On Tuesday, Oct. 29, APC spoke with Alex Romero, the office assistant at Ross Painting, a residential and commercial painting company in San Rafael, Calif. He was, thankfully, sitting in a lighted room. But that wasn’t the case the day before. “The blackouts began over the weekend from about 8:00 Saturday night and lasted until about 8:00 Monday night,” he said. And by blackout Romero meant “zero electricity.”
For the past few weeks, California’s Pacific Gas and Electric has ordered rolling blackouts for various parts of the state to try to prevent wildfires. Last year was the deadliest and most destructive wildfire season ever recorded in California, with a total of 8,527 fires. One hundred three people lost their lives, 80 were injured, and 22,751 buildings were destroyed. PG&E equipment was blamed for some of the fires starting; heavy winds and dry air propelled them for miles.
While the power outages may be helping, they are something businesses can’t prepare for. “We’re going to lose power again at some point today,” Romero said, but he wasn’t sure when. No one in the company came into the office on Monday, but some of the painters were able to work as long as they didn’t need electric-powered equipment. “We’re in a busy time finishing a lot of our exterior work, and we’re doing what we can with what we have. We have some gas-powered equipment but not much,” Romero said. That morning he had taken a gas-operated sprayer to a job site since they couldn’t spray on Monday without electricity. If they need supplies, they’re out of luck since the stores, also without power, are closed.
But wildfire is just one surprise Mother Nature throws at us that may affect small business owners. How can you keep your business going through any natural disaster? Brandon Lewis, a consultant and founder of the Academy for Professional Painting Contractors, suggests doing these things:
Build a strong relationship through diversified communication channels to your "in-house" lists. When you consistently communicate with your past clients, unconverted leads, B2B referral sources and commercial clients, you can immediately reach out via mail, email, phone and text to generate additional work in order to mitigate any drop-in demand caused by a natural disaster. Without these direct channels of communication being "on the ready," you are placed at the whims of fate in the larger market. Waiting on the phone to ring or your email to "ding" is no way to cope with a sudden drop in demand caused by events outside of your control.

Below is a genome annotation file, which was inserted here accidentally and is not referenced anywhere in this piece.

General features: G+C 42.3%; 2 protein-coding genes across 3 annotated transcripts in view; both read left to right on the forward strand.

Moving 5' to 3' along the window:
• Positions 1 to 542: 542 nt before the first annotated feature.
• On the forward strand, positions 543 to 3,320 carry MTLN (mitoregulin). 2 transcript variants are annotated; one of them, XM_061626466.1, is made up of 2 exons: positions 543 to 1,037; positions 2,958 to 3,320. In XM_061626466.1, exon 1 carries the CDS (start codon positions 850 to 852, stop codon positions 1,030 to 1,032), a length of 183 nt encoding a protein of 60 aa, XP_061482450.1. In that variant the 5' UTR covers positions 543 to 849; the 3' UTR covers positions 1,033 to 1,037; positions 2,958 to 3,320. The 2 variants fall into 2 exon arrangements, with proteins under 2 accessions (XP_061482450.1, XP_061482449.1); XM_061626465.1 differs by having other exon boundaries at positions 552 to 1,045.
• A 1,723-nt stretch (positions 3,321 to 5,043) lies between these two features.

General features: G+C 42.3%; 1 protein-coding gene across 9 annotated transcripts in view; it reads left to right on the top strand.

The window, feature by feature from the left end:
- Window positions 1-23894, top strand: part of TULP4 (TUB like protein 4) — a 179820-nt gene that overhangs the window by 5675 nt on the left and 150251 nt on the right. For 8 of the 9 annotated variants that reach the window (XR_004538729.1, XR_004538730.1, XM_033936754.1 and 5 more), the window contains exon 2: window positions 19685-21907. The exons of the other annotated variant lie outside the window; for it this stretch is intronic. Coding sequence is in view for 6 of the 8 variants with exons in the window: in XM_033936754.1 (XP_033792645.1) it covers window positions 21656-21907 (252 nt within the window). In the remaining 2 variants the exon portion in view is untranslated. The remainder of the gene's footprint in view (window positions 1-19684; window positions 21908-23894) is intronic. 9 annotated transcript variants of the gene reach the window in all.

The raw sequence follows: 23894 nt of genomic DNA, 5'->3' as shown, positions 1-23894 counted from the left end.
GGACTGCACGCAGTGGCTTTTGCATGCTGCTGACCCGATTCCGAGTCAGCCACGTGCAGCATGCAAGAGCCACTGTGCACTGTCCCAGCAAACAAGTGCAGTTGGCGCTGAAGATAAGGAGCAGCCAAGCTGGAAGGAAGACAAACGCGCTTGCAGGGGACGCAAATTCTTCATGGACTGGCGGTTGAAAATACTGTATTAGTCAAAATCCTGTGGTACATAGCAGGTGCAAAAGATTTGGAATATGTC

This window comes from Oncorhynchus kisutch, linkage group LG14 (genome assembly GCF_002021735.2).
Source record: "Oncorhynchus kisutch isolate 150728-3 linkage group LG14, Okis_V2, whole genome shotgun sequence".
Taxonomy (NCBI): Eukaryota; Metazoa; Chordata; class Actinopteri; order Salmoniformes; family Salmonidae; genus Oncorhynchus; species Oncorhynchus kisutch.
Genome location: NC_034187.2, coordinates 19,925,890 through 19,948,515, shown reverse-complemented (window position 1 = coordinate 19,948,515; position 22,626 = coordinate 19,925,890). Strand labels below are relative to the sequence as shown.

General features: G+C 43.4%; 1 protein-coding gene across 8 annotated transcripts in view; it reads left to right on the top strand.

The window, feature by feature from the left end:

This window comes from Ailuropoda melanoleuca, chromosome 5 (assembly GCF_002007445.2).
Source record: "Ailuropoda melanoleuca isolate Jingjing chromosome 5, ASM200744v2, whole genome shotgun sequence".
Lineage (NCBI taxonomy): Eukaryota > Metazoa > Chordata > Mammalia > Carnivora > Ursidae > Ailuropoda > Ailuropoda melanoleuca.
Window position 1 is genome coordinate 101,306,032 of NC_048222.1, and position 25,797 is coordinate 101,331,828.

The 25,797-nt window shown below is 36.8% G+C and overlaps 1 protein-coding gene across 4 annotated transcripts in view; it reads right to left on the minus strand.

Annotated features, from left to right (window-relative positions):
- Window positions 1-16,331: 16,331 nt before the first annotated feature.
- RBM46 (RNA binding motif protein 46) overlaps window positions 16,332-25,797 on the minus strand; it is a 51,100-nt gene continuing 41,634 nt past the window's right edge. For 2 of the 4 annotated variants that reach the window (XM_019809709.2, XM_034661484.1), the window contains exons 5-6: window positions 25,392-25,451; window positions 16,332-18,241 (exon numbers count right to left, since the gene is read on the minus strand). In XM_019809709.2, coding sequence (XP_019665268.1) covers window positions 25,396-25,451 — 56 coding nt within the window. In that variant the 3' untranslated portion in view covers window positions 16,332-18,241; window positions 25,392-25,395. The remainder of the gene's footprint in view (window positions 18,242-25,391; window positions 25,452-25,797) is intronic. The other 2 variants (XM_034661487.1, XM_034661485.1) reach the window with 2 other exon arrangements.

Be a part of the solution. If your crews are forcibly idled because of floods, fires, tornadoes or power outages, be a part of the solution. Head out to the neighborhoods where your customers reside that are affected by the disaster. Fill your vans with the supplies most needed and go door to door offering relief. If this isn't appropriate given the severity of the disaster, partner with a local non-profit authorized to deliver aid and volunteer your time and crews to help. While pure altruism is noble, it would be foolish not to document your involvement for later use in marketing and sales efforts via photos and videos. Take a cue from national brands that never do a good deed in a darkened corner.
Idle hands are the entrepreneur’s workshop. When your business is placed on standby because of a disaster, you can waste that time or utilize it. Are there sales, marketing or operational initiatives you've placed on the back shelf because they are "important but not urgent"? Remember, these types of system improvements are what make you more money 30, 60 and 90 days from now. Instead of fretting needlessly, identify your toughest problems and largest opportunities then use this additional time to tackle them with the help of your staff and crew.
So far San Rafael has been spared a wildfire, and Romero was hopeful that the only trouble they would face was a lack of air conditioning in the office and a couple of days of missed work. He had to cut short our call as he was getting notification that the power was going to go out soon and he needed to get back to work.
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